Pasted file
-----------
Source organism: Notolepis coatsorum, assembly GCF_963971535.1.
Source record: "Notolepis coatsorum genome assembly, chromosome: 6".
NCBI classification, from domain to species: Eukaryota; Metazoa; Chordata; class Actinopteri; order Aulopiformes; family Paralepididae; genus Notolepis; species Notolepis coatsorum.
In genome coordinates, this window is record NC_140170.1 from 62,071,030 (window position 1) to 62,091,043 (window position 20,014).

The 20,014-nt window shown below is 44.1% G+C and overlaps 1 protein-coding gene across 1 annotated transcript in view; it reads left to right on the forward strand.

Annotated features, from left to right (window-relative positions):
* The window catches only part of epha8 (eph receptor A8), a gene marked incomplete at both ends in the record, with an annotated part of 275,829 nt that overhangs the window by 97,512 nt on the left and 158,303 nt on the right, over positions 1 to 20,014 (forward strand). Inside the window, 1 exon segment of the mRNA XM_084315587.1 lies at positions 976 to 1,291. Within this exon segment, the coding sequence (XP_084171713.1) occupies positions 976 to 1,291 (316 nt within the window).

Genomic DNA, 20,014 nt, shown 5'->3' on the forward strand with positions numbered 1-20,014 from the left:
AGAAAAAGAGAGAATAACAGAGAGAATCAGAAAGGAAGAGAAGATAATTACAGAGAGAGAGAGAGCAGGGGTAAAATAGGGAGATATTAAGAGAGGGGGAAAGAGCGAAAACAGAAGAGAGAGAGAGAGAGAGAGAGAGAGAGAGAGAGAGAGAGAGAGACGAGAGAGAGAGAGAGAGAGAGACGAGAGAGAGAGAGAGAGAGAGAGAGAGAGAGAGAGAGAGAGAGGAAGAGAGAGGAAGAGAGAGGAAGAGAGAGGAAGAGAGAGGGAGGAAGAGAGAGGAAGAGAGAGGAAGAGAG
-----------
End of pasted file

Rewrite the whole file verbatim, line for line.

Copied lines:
Source organism: Notolepis coatsorum, assembly GCF_963971535.1.
Source record: "Notolepis coatsorum genome assembly, chromosome: 6".
NCBI classification, from domain to species: Eukaryota; Metazoa; Chordata; class Actinopteri; order Aulopiformes; family Paralepididae; genus Notolepis; species Notolepis coatsorum.
In genome coordinates, this window is record NC_140170.1 from 62,071,030 (window position 1) to 62,091,043 (window position 20,014).

The 20,014-nt window shown below is 44.1% G+C and overlaps 1 protein-coding gene across 1 annotated transcript in view; it reads left to right on the forward strand.

Annotated features, from left to right (window-relative positions):
* The window catches only part of epha8 (eph receptor A8), a gene marked incomplete at both ends in the record, with an annotated part of 275,829 nt that overhangs the window by 97,512 nt on the left and 158,303 nt on the right, over positions 1 to 20,014 (forward strand). Inside the window, 1 exon segment of the mRNA XM_084315587.1 lies at positions 976 to 1,291. Within this exon segment, the coding sequence (XP_084171713.1) occupies positions 976 to 1,291 (316 nt within the window).

Genomic DNA, 20,014 nt, shown 5'->3' on the forward strand with positions numbered 1-20,014 from the left:
AGAAAAAGAGAGAATAACAGAGAGAATCAGAAAGGAAGAGAAGATAATTACAGAGAGAGAGAGAGCAGGGGTAAAATAGGGAGATATTAAGAGAGGGGGAAAGAGCGAAAACAGAAGAGAGAGAGAGAGAGAGAGAGAGAGAGAGAGAGAGAGAGAGAGACGAGAGAGAGAGAGAGAGAGAGACGAGAGAGAGAGAGAGAGAGAGAGAGAGAGAGAGAGAGAGAGAGGAAGAGAGAGGAAGAGAGAGGAAGAGAGAGGAAGAGAGAGGGAGGAAGAGAGAGGAAGAGAGAGGAAGAGAG